I have always wanted to landscape a garden with “odd looking” plants like grass trees. I live in so cal and it is possible to grow a wide variety. I took this from the wiki page
    The “trunk” of Xanthorrhoea is a hollow ring of accumulated leaf bases. Nutrient transport is via aerial roots that run down the center.”

    they have a picture of a cross section now that is an amazing adaptation!

    one of the big problems with Joshua in the garden is watering they do not like it very much but they are some times grown they are pretty cold tolerant. They do have a “real” trunk of sorts.

    uncle frogy

  17. paulmurray says

    Oh – Nothoastia clausa.

    Doing a bit of a search:
    http://biodiversity.org.au/name/?nc=&n=&u=&g=Nothoa*&s=clau*&show-form=true

    We do have a “Nothoasteia clausa”,

    http://biodiversity.org.au/afd/taxa/610a6460-b746-4539-ad00-f2d2fe01caa8
    http://biodiversity.org.au/afd.taxon/610a6460-b746-4539-ad00-f2d2fe01caa8.html

    Whjch is in family NEUROCHAETIDAE – the upside-down flies. So that would be the right one, then.

    http://biodiversity.org.au/afd/taxa/NEUROCHAETIDAE

  18. says

    paulmurray @25:
    Yeah, I did a search for Nothoastia clausa on Google and I only got one hit for australianmuseum.net.au, and the rest (2 pages worth) were all of aggregators including PZ’s summary text!

    Nothoasteia clausa appears to be the correct spelling. Your last link is about the only page I’ve found after a quick search that summarises why they’re called upside-down flies — when landed on a vertical surface they always maintain a head-down orientation.

  19. desertfroglet says

    Paul Murray @25

    We do have a “Nothoasteia clausa”

    The photographer is Dave Britton, collection manager for the ento dept at the Australian Museum, so we can probably trust his ID.

  20. desertfroglet says

    There’s an Australian Museum page about unpside-down flies (written by Dave Britton) here, plus more info from CSIRO Ento here.

    The AM pages includes this bit about N. clausa:

    This fly was known from just a single specimen collected in 1980. Despite exhaustive searching, no other specimens could be found. It seemed that the Western Clawless Upside-down fly was very rare indeed.

    In 2001, Dr Gerry Cassis and Dr Toby Schuh of the Australian Museum stumbled across several specimens hiding deep down in the crowns of grass trees. Now that the scientists know to look for the flies in grass trees, more collecting has shown that the species is actually very abundant – not rare at all.

  21. Kylie Sturgess says

    They’re everywhere here.

    We call them grass trees.

    You can get one for $50.

  22. paulmurray says

    “Your last link is about the only page I’ve found after a quick search that summarises why they’re called upside-down flies”

    The Australian Faunal Directory, courtesy of the Australian Biological Resources Survey project at the Department of the Environment. It’s a huge project with contributors from all over the country.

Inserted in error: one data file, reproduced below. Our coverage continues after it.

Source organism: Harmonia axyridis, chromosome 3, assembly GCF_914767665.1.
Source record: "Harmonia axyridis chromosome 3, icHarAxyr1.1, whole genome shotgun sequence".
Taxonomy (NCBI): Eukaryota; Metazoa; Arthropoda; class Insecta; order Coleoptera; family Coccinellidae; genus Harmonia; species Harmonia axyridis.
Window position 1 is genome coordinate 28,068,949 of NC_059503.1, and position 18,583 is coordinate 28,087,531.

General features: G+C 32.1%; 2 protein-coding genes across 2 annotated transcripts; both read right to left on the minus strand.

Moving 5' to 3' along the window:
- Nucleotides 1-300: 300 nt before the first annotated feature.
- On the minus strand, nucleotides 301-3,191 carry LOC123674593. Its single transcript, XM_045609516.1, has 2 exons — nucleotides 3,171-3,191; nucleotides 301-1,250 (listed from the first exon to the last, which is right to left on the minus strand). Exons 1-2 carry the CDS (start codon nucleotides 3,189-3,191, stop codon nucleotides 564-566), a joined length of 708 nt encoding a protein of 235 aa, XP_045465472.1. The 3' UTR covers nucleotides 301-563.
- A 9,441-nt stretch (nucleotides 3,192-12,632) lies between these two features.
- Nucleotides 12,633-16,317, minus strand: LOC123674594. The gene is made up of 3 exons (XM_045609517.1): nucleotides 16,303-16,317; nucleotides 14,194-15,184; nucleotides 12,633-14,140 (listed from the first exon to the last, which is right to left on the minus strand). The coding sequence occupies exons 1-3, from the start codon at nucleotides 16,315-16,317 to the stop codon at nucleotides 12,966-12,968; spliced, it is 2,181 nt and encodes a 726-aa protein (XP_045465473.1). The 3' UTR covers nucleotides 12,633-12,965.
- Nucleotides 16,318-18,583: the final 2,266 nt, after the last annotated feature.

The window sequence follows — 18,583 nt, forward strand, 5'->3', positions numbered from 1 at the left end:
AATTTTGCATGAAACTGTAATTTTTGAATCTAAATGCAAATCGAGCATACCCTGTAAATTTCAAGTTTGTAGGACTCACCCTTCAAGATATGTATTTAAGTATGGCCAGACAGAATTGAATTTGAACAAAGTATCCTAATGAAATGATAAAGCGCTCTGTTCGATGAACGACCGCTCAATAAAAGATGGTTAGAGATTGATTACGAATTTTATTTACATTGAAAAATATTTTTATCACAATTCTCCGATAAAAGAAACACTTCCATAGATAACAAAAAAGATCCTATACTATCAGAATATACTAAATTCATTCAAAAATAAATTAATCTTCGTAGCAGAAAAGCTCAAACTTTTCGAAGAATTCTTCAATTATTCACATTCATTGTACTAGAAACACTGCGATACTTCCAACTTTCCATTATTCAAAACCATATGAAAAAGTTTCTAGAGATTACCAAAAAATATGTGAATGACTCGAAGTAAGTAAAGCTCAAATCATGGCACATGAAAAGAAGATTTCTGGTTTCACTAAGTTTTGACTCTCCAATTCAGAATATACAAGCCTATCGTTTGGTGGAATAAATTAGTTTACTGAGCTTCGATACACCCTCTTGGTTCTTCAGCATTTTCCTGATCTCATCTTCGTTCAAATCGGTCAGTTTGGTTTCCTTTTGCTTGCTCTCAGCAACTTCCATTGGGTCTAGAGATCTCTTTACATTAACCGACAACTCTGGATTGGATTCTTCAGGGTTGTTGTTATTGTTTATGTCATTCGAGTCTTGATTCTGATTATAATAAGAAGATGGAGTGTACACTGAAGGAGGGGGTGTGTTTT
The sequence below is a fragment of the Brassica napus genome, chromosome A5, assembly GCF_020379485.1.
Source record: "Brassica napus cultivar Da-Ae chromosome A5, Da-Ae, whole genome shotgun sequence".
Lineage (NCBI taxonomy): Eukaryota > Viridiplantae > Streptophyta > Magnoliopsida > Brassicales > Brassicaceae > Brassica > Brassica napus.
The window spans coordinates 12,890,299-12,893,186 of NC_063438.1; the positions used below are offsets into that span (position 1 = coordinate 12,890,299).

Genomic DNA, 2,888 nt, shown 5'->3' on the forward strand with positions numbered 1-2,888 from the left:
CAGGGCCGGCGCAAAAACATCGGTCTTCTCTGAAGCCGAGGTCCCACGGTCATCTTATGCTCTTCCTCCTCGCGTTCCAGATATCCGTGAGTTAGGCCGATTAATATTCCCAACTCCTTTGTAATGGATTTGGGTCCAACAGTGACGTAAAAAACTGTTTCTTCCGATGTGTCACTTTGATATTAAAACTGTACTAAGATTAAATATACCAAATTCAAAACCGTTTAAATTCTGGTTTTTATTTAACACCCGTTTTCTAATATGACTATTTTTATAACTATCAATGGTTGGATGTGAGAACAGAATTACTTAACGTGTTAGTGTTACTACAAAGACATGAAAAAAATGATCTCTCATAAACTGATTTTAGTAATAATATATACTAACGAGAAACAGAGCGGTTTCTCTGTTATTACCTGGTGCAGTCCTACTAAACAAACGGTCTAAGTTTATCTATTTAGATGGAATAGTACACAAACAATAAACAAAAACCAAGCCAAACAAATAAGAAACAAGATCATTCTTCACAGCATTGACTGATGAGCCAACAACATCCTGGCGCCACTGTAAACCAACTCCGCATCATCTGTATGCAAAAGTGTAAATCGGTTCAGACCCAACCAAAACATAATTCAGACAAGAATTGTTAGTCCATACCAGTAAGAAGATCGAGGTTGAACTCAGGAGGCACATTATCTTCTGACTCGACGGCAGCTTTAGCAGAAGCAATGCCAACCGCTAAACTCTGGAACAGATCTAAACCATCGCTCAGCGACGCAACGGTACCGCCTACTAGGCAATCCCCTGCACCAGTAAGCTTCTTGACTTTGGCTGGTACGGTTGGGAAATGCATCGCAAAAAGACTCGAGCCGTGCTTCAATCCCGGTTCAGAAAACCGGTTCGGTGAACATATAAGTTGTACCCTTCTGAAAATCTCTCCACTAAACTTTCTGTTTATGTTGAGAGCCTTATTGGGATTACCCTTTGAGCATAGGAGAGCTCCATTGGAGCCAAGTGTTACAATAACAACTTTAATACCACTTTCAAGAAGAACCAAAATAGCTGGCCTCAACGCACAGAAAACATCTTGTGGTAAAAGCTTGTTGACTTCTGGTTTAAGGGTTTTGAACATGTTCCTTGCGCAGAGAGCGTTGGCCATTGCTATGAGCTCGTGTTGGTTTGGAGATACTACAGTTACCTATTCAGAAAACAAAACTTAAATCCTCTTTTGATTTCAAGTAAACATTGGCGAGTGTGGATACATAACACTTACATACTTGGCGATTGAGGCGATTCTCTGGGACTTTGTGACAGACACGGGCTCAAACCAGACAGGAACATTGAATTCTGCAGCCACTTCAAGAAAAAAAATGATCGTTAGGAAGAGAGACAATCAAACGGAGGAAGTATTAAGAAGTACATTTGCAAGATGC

“The photographer is Dave Britton, collection manager for the ento dept at the Australian Museum, so we can probably trust his ID.”

    I just do computers, and stand back when the scientists do science :) . It’s only a spelling issue on the webpage – ‘eia’ instead of ‘ia’.

    Oh – I should have mentioned: we have another search page

    http://biodiversity.org.au/service/taxamatch?g=Nothoastia&s=clausa&show-form=true

    using Tony Rees’ “taxamatch” algorithm, which knows about common endings. That page finds the name (and its AFD occurrence) no trouble at all.

  23. DLC says

    I think I killed some Elekks near a stand of those in western Nagrand. . . /dumbWoWComment

  24. Ariaflame, BSc, BF, PhD says

    Wow, that brought the other Perth lurkers out a bit didn’t it.

    *waves* to other Sandgropers.

    Mind you there’s also an Australian Museum page about drop bears. But the fly one looks fairly legit.

    The grass trees are slow growers, but they do seem to be everywhere around here.

  25. Sophia Dodds says

    @Ariaflame – What, no page on hoop snakes? No links to the Bureau of Roo-powered Transportation?
    … warning signs not to bring babies into dingo country? *ducks*

  26. says

    “Is everything weird in Australia?”

    I lived there for 2 years. The answer is yes. It is a part of what makes it such a great place!

  27. pacomius says

    Drop bears don’t live in grass trees, but I believe they have been known to shelter under them to eat their kill if it happens to be a rainy day

  28. Rich Woods says

    Australia, the land of multitudinous poisonous snakes. No, wait. The spiders killed all the bloody snakes.

  29. gravityisjustatheory says

    “Is everything weird in Australia?”

    No, some things are merely lethal.

  30. ralfmuschall says

    Neither the plant nor the fly is weird.
    The grass in Australia obviously grows on trees because it fears the venomous creepy crawlies on the ground. The fly is not upside-down – Australia is, and the fly is the only living being that is aware of that and corrects the problem.

  31. feralcrj says

    yup, grass trees. they also call em “black boys” (a moniker i had and have a hard time with simply because of my background as a misplaced minnesotan) because the trunks are usually burned black in a fire and the grass atop will still sprout out. the things are awesome and after a trim will often remind me of beaker on the muppets.
    by the way, ive taken to checking your blog regularly now, i miss the sanity of home. now care to explain to me the insanity of home as well, cause i’m very very wary of what i’m seeing from the batcrap crazies on the religious right.

    be well pz, and if you’re ever in western australia…